Pegboards aren’t just for garages and craft rooms. This DIY Pegboard was designed to be a functional and interesting wall element in our guest-office room.
Sometime in mid-March I started working remotely due to the virus. I made a makeshift work area in our guest room that was perfectly fine for a temporary situation. Once the call was made to permanently close our office and begin working remotely for the foreseeable future I designed a space that made more sense.
You may recall that during our kitchen demo, we decided to close off our dining room to create a guest room [primarily for my father-in-law who comes to stay for extended periods of time]. While the guest room isn’t large, we were able to save space by building a Murphy bed. This left the opposite wall as a blank canvas for my now work-from-home office.
I created this design board in Canva [as I usually do], but something still was missing. I wanted a fun design element/wall feature. That’s when I came up with using DIY pegboards on either side of the TV/Monitors. They act as decor and a functional way to store office supplies.
Materials for DIY Pegboard
- 2 – 2 x 4 1/2″ Oak Plywood sheets
- 3 – 5/8″ wood dowels
- stain [color used Hazelwood]
- 2″ wood screws
- 2 1/2″ wood screws
Tools for DIY Pegboard
- Start by ripping down your plywood. (optional) Our board is 17″.
- Map out your holes using a T Square. Leave at least a 1/2″ border around your plywood. We measured 1″ in and marked every 3 inches.
- Pre-drill or punch holes where you will be drilling. Attach your fortsner bit. Using a drill guide is highly recommended so your holes are straight and dowels will fit snugly. [using 5/8″ bit and dowels]
- Place scrap wood under your plywood and drill your holes. The scrap wood will help your wood not split in the back.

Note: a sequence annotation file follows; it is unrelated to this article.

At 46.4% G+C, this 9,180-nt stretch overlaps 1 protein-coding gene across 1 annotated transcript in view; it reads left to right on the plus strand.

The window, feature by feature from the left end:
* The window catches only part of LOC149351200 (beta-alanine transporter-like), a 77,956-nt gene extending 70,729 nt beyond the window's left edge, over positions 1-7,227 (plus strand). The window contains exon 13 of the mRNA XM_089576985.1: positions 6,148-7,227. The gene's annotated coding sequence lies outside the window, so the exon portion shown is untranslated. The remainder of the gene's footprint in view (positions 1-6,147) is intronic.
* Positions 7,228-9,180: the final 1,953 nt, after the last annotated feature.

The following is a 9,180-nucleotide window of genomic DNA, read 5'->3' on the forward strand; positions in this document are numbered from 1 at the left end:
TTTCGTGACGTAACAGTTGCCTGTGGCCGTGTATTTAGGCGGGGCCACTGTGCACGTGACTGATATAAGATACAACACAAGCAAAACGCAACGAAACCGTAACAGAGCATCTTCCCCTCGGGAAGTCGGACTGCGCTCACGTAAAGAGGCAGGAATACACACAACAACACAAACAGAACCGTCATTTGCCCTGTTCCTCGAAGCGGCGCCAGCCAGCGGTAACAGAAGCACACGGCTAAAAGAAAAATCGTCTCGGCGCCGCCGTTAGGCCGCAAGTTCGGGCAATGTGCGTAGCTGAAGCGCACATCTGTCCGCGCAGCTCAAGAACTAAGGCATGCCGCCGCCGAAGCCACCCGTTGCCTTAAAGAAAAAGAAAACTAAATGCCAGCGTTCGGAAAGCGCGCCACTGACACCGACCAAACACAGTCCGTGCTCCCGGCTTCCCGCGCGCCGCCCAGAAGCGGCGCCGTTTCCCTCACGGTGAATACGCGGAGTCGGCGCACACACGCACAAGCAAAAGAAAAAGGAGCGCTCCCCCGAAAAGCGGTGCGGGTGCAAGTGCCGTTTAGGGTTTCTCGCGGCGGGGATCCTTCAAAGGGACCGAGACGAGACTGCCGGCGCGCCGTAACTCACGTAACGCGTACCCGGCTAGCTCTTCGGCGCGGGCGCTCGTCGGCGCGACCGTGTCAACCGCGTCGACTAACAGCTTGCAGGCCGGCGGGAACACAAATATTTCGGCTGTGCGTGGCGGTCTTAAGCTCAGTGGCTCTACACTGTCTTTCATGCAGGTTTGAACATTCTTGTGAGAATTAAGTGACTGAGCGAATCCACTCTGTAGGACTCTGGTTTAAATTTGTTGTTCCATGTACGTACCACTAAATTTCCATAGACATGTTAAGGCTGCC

- Sand. Using an orbital sander, lightly sand the front to remove pencil marks and the back to remove any rough edges around the holes. You can take a piece of sand paper rolled up to smooth out the inside of the holes being careful not to over-sand.
- Stain or paint your pegboard. I used Hazelwood stain to match the floating desk.
Holding your pegboard against the wall, make sure it’s level and then mark between two rows of holes for your braces. We used 3 braces total.
Locate studs if possible and secure your braces using 2″ wood screws. If no stud is available, use wall anchors.
Once all the braces are attached, pre-drill holes and secure the pegboard to the braces with 2 1/2″ wood screws.
Now that your pegboard is installed, you can measure for your dowels and shelves.
We had 7″ pieces of plywood leftover from when we ripped the boards, so that’s what we used for the shelves. The pegboards sat 1 1/4″ off the wall, so our dowels were cut at 8 1/4″.
I staggered the dowels to create different length shelves. Shelf lengths varied: 6 3/4″, 9 3/4″, 12 3/4″ [remember our 3″ hole placement].
Cut shorter length dowels to hold scissors, tape rolls, and other hanging decorative items.